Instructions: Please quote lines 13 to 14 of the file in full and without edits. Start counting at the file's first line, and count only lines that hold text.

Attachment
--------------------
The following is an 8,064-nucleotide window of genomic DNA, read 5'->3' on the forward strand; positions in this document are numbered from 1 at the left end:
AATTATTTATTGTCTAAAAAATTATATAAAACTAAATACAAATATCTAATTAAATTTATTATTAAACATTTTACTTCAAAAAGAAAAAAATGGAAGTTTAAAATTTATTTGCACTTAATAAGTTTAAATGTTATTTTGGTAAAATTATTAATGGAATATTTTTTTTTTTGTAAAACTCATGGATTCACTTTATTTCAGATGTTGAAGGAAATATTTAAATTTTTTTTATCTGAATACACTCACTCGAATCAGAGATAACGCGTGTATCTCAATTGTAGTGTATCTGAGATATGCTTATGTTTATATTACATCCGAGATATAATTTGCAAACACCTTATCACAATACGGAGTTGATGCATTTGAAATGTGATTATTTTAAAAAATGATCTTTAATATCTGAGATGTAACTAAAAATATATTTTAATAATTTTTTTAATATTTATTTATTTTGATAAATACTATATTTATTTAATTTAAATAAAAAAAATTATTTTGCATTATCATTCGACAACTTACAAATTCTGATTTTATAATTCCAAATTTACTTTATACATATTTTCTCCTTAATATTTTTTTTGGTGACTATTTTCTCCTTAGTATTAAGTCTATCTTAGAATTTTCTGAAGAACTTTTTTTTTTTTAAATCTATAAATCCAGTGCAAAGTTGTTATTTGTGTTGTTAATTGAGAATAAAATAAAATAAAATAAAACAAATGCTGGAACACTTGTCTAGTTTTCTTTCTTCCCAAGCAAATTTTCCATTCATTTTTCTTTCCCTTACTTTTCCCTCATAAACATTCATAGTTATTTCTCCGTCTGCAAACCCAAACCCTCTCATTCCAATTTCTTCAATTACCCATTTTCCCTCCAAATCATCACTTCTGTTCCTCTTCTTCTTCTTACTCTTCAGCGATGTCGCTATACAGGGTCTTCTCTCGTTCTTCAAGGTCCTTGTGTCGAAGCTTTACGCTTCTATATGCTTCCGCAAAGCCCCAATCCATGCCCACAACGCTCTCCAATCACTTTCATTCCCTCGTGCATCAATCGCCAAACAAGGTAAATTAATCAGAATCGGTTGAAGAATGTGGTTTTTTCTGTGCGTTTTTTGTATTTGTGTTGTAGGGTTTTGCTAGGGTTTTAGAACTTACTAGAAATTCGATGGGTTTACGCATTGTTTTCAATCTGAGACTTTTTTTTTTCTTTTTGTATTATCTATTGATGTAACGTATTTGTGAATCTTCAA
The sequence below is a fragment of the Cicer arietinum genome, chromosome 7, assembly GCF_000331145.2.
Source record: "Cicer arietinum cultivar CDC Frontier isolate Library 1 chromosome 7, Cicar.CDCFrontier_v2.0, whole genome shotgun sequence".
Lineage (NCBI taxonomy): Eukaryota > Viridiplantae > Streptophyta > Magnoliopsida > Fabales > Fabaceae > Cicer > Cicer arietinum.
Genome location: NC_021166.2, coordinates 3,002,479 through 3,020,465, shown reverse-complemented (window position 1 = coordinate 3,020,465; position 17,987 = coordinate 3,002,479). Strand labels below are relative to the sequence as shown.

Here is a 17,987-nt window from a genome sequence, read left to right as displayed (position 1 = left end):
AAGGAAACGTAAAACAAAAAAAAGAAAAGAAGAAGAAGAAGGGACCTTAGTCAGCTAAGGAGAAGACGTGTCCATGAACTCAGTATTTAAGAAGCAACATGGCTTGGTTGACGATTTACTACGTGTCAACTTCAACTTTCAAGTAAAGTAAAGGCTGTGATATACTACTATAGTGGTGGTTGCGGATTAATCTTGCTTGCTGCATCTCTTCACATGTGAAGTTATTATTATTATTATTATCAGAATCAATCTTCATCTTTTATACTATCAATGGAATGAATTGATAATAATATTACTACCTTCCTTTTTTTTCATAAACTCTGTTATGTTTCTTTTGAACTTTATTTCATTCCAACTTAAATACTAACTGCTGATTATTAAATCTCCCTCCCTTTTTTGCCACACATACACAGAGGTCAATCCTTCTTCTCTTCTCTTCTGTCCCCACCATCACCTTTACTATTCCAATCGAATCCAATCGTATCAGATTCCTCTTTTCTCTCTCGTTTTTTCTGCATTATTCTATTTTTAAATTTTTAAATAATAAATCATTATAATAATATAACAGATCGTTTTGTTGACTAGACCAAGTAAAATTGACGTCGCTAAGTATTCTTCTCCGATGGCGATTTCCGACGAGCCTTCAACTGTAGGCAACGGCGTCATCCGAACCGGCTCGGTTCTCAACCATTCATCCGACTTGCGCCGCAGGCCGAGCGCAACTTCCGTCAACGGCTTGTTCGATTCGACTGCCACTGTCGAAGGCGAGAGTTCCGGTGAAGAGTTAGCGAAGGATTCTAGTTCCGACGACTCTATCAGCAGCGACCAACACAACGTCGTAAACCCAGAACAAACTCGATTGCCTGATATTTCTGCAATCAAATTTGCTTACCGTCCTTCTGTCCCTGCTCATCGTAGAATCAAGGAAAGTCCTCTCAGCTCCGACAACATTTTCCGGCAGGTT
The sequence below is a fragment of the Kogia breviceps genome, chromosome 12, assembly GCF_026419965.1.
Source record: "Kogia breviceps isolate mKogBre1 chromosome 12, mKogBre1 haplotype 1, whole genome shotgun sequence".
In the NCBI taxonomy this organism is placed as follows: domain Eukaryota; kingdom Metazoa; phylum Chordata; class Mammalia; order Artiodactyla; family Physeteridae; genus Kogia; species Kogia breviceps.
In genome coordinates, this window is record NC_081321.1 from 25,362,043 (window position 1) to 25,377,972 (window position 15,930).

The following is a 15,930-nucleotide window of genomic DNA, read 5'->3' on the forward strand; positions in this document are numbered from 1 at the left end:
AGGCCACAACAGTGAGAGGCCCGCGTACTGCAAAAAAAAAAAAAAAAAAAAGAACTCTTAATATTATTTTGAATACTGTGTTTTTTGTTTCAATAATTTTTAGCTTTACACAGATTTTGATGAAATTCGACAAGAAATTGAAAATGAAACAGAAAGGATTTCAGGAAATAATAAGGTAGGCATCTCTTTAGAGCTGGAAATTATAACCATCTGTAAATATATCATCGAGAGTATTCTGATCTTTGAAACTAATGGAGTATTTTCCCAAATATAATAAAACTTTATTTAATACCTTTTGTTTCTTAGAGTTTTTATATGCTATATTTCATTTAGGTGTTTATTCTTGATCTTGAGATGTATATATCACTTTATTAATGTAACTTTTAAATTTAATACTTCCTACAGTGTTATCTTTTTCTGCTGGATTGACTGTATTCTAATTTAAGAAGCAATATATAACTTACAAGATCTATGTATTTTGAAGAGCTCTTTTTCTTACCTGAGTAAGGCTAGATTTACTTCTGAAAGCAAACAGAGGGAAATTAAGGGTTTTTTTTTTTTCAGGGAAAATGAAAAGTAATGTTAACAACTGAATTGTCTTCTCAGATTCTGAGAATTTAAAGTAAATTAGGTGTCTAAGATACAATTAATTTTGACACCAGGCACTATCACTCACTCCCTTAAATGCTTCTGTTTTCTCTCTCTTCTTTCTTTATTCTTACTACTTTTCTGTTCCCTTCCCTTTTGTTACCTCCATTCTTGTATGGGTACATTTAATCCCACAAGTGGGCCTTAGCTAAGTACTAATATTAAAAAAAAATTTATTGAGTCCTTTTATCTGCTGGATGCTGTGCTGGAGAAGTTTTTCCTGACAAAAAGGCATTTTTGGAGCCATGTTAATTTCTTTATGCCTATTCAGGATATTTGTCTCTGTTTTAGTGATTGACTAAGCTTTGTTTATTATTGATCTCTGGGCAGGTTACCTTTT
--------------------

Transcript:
The following is a 15,930-nucleotide window of genomic DNA, read 5'->3' on the forward strand; positions in this document are numbered from 1 at the left end:
AGGCCACAACAGTGAGAGGCCCGCGTACTGCAAAAAAAAAAAAAAAAAAAAGAACTCTTAATATTATTTTGAATACTGTGTTTTTTGTTTCAATAATTTTTAGCTTTACACAGATTTTGATGAAATTCGACAAGAAATTGAAAATGAAACAGAAAGGATTTCAGGAAATAATAAGGTAGGCATCTCTTTAGAGCTGGAAATTATAACCATCTGTAAATATATCATCGAGAGTATTCTGATCTTTGAAACTAATGGAGTATTTTCCCAAATATAATAAAACTTTATTTAATACCTTTTGTTTCTTAGAGTTTTTATATGCTATATTTCATTTAGGTGTTTATTCTTGATCTTGAGATGTATATATCACTTTATTAATGTAACTTTTAAATTTAATACTTCCTACAGTGTTATCTTTTTCTGCTGGATTGACTGTATTCTAATTTAAGAAGCAATATATAACTTACAAGATCTATGTATTTTGAAGAGCTCTTTTTCTTACCTGAGTAAGGCTAGATTTACTTCTGAAAGCAAACAGAGGGAAATTAAGGGTTTTTTTTTTTTCAGGGAAAATGAAAAGTAATGTTAACAACTGAATTGTCTTCTCAGATTCTGAGAATTTAAAGTAAATTAGGTGTCTAAGATACAATTAATTTTGACACCAGGCACTATCACTCACTCCCTTAAATGCTTCTGTTTTCTCTCTCTTCTTTCTTTATTCTTACTACTTTTCTGTTCCCTTCCCTTTTGTTACCTCCATTCTTGTATGGGTACATTTAATCCCACAAGTGGGCCTTAGCTAAGTACTAATATTAAAAAAAAATTTATTGAGTCCTTTTATCTGCTGGATGCTGTGCTGGAGAAGTTTTTCCTGACAAAAAGGCATTTTTGGAGCCATGTTAATTTCTTTATGCCTATTCAGGATATTTGTCTCTGTTTTAGTGATTGACTAAGCTTTGTTTATTATTGATCTCTGGGCAGGTTACCTTTT